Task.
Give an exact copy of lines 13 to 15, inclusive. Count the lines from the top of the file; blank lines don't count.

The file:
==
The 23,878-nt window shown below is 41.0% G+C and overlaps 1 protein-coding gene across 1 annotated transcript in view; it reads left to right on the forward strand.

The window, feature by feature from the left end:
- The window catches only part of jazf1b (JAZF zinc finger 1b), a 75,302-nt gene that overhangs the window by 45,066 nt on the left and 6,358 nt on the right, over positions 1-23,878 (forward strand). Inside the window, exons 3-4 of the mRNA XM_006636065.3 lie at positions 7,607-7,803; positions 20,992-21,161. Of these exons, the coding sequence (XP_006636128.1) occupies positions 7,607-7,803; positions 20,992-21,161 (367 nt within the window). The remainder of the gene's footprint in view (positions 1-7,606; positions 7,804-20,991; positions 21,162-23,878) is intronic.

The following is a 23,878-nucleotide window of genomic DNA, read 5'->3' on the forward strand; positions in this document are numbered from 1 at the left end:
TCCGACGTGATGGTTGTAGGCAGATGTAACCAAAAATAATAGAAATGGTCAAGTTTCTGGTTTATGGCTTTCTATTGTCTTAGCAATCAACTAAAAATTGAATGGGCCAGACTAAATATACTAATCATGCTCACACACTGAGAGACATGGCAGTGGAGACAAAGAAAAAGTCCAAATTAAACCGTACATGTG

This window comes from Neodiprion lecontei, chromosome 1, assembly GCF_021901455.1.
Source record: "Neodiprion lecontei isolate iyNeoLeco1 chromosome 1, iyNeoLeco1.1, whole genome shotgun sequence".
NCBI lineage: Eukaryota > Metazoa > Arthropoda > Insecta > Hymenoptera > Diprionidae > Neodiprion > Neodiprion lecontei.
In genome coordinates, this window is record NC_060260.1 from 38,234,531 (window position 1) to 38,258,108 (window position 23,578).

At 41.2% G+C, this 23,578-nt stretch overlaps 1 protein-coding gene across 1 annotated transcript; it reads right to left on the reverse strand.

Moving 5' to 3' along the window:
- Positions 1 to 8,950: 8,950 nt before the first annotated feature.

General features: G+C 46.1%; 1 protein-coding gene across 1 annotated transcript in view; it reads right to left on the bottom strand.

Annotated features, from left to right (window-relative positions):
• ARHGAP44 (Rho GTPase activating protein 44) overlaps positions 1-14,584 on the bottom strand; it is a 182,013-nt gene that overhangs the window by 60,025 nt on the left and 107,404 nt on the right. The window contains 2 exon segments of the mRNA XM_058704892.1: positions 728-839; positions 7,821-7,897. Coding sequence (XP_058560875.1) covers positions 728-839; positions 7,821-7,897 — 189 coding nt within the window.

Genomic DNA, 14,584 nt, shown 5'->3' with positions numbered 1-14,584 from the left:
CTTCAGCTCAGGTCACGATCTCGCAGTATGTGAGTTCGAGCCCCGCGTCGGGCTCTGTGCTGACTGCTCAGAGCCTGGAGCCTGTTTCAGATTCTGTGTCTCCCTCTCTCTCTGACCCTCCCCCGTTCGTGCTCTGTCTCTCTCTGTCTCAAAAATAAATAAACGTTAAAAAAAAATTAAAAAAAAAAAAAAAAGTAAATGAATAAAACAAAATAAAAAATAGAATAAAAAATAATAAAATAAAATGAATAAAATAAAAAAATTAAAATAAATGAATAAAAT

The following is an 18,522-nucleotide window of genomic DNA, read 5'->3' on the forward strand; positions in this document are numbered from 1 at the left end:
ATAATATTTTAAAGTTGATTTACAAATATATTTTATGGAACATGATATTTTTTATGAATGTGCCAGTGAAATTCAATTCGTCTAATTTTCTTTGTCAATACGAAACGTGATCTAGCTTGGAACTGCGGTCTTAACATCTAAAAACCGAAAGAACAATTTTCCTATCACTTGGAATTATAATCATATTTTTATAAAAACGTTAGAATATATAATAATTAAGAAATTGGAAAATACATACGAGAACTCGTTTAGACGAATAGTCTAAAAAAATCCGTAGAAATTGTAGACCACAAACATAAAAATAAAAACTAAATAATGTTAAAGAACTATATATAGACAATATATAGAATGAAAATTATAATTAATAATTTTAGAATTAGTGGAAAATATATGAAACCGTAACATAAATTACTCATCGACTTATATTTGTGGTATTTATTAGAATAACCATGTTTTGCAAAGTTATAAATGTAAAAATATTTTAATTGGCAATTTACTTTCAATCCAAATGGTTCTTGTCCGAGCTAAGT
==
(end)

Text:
General features: G+C 46.1%; 1 protein-coding gene across 1 annotated transcript in view; it reads right to left on the bottom strand.

Annotated features, from left to right (window-relative positions):
• ARHGAP44 (Rho GTPase activating protein 44) overlaps positions 1-14,584 on the bottom strand; it is a 182,013-nt gene that overhangs the window by 60,025 nt on the left and 107,404 nt on the right. The window contains 2 exon segments of the mRNA XM_058704892.1: positions 728-839; positions 7,821-7,897. Coding sequence (XP_058560875.1) covers positions 728-839; positions 7,821-7,897 — 189 coding nt within the window.